EKU's Danville campus has record enrollment

September 16, 2004|BOBBIE CURD

The Danville campus of Eastern Kentucky University definitely does not have the big-college environment that most state universities do. The enrollment, however, has jumped to just under 850 students, which is a 100-plus increase in the fall semester's numbers from last year.

"I decided to come here because I knew other kids who've gone and they were really comfortable" said freshman Andrew Cook, ... and truthfully, all kidding aside, the teachers and staff here are great." He refers with a hand gesture to Cindy Peck, the center director.

Peck stood by the students' sides, joking and laughing with them as they teasingly answered a reporter's questions with good-natured fun.

Chris Harris, a freshmen studying special education for the hearing impaired, said, "I'm here because I'd done some research online for a high school project and found that they have one of the very best programs for what I'm going into."


These are just a few of the freshman students who offered positive comments about the center. The center has been known for enrolling mostly non-traditional students (25 years old and older). However, the enrollment is 50/50 between the non- and traditional students for this semester.

"One of the reasons I attribute the enrollment increasing where traditional students are concerned is the fact that state universities' tuitions are steadily increasing due to budget cuts." She also mentions that the mixture of students within the classes, whether by age or experience, is a combination that teachers and students enjoy and benefit from.

Peck's enthusiasm overcomes signs of exhaustion as she effortlessly cites enrollment statistics, various programs and goals without a need for reference material. She is proud of the center's master's program in elementary and middle school education that has drawn in many non-traditional students, some of whom were recruited through an outreach program where the instructors collaborated in several different counties, including Garrard, Boyle and Casey.

Environment is "child-friendly"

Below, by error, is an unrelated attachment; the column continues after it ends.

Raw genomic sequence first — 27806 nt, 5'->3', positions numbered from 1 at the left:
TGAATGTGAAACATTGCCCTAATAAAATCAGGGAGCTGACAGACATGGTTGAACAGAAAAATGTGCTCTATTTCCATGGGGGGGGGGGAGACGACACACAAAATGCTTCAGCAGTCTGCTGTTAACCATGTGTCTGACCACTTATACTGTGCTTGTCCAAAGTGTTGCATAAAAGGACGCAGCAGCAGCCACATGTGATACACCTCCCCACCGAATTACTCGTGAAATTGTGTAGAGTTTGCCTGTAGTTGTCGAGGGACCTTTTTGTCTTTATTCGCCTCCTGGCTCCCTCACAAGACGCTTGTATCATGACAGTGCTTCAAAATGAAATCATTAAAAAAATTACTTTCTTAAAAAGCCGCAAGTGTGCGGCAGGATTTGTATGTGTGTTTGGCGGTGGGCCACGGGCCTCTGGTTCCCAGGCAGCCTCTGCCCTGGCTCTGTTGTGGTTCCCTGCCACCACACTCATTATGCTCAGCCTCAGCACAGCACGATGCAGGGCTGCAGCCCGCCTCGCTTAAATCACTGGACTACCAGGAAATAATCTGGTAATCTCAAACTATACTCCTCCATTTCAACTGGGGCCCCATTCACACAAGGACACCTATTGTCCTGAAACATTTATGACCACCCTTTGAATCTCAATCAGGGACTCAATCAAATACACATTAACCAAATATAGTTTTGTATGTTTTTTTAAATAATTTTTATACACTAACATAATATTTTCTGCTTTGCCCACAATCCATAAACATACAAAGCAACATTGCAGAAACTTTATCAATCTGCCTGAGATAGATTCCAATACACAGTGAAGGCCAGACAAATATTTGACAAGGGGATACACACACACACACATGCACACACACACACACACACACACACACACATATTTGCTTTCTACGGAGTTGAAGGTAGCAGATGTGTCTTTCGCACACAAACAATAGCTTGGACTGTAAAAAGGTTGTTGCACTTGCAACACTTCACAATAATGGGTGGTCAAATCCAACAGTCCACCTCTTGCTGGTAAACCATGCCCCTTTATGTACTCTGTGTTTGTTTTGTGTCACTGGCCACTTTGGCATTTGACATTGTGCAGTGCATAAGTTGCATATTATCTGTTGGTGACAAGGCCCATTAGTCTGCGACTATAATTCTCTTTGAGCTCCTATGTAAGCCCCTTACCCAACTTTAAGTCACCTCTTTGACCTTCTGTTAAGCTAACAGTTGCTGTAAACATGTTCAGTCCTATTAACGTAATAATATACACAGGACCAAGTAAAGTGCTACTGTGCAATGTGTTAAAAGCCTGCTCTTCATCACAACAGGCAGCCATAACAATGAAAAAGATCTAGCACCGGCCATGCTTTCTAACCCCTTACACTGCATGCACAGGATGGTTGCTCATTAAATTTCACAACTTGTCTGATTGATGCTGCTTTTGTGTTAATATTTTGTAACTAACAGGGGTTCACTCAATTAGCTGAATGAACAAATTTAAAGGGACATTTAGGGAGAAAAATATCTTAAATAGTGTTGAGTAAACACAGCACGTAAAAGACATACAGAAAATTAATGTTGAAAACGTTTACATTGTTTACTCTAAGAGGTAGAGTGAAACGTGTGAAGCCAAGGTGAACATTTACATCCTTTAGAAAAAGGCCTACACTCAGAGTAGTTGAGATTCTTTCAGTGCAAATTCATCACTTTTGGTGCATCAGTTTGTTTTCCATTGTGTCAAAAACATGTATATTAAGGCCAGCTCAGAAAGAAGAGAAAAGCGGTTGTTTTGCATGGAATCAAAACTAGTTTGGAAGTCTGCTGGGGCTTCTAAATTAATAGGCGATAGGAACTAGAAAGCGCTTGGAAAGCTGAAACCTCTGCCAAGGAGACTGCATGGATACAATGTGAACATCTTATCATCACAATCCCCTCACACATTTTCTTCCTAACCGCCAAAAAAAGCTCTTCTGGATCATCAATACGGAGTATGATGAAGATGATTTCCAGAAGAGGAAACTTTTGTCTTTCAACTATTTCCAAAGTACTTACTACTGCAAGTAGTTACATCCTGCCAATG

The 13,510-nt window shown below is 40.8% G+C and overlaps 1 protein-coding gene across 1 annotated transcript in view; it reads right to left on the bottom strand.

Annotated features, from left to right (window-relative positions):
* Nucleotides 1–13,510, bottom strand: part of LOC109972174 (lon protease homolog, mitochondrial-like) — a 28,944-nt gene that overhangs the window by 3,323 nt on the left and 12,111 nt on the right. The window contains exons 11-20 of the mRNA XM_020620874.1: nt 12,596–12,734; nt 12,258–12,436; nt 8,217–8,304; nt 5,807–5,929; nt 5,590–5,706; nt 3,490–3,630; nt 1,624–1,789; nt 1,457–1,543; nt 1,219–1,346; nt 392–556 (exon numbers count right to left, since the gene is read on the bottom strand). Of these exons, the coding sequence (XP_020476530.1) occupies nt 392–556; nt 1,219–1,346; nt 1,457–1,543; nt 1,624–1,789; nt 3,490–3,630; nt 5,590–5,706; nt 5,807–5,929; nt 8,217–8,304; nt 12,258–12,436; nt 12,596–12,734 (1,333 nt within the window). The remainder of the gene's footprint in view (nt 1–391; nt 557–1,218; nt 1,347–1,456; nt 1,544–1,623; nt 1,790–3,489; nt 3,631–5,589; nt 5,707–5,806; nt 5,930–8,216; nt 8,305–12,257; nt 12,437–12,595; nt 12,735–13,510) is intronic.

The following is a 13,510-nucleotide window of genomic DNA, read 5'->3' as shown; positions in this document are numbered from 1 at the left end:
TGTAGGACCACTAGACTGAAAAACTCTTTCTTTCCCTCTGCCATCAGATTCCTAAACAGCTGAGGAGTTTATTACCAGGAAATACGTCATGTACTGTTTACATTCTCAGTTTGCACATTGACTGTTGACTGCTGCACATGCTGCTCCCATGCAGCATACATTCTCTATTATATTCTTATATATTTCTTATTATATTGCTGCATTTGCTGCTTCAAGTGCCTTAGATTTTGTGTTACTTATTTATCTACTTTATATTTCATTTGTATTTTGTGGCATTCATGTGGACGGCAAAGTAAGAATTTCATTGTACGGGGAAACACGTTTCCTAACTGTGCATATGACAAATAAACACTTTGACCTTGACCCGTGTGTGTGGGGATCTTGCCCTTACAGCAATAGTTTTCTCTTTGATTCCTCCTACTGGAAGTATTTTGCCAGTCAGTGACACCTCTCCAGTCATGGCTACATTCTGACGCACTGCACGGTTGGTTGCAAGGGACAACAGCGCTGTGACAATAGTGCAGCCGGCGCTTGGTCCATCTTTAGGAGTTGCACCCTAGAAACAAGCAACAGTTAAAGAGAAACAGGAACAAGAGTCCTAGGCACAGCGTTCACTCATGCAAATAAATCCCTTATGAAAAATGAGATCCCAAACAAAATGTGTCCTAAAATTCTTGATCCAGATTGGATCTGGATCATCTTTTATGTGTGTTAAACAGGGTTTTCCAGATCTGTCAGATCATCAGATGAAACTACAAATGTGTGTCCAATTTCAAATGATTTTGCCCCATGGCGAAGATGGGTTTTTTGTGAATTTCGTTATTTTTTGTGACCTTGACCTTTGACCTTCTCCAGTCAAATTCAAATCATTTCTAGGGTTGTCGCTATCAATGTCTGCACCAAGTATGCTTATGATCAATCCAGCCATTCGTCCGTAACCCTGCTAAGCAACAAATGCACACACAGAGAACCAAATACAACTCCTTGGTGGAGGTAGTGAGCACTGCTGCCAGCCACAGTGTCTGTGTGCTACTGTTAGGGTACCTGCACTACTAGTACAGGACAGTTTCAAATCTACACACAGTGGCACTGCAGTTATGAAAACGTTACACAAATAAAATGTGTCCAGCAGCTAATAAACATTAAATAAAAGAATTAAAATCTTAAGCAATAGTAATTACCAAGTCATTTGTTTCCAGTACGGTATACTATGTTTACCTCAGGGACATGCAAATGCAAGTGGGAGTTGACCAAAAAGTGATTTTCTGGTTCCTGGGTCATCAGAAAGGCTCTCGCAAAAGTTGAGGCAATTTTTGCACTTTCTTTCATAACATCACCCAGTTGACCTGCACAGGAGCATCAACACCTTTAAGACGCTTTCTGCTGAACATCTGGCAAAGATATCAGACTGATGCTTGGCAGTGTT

Most of the students in June Hyndman's class not only have full time jobs, but families. The environment is "child-friendly," even hosting "Friday Flicks" where parents can bring their children to a designated classroom to watch movies.

Lisa Johnson just graduated with an associate's degree in early childhood development and quit her teaching job to attend the school full-time to obtain her bachelor's degree. She is also raising her own family. "I decided that getting this bachelor's degree was just too important, and I wanted to be able to devote my time for my BA in special ed." She also commented on the staff and the convenience of the location and parking.

"I think that non-traditional students, like myself, really need the extra attention and motivation that the Danville campus offers," said Carl Graham, chair of the student council.

Graham cited the many food drives, auctions and other projects the council has organized to help contribute money for scholarships.

"The kids that are coming to us out of high school have so many grants, funds and scholarships that they can apply for. We wanted to set aside something for those folks who don't necessarily have access to those types of resources," Peck said.

Also, through a "Jump Start" program, the school will allow high school seniors to gain college credit courses by offering one free freshman-level course for each semester. The program covers tuition, and the only cost to the students' are the books. Peck estimates roughly 40 high school students enrolled this semester.

Although the enrollment increase is welcomed, the growth has required some adjustment. Many of the graduate night classes have been moved to Boyle County High School due to lack of space. There are also "virtual classrooms" either online or by teleconferencing, where large-screen monitors are connected via satellite to classrooms on the main Richmond campus. The students in Danville may participate via video and sound, creating a "interactive TV room." "It's working better than I ever thought it would," Peck said.

Central Kentucky News Articles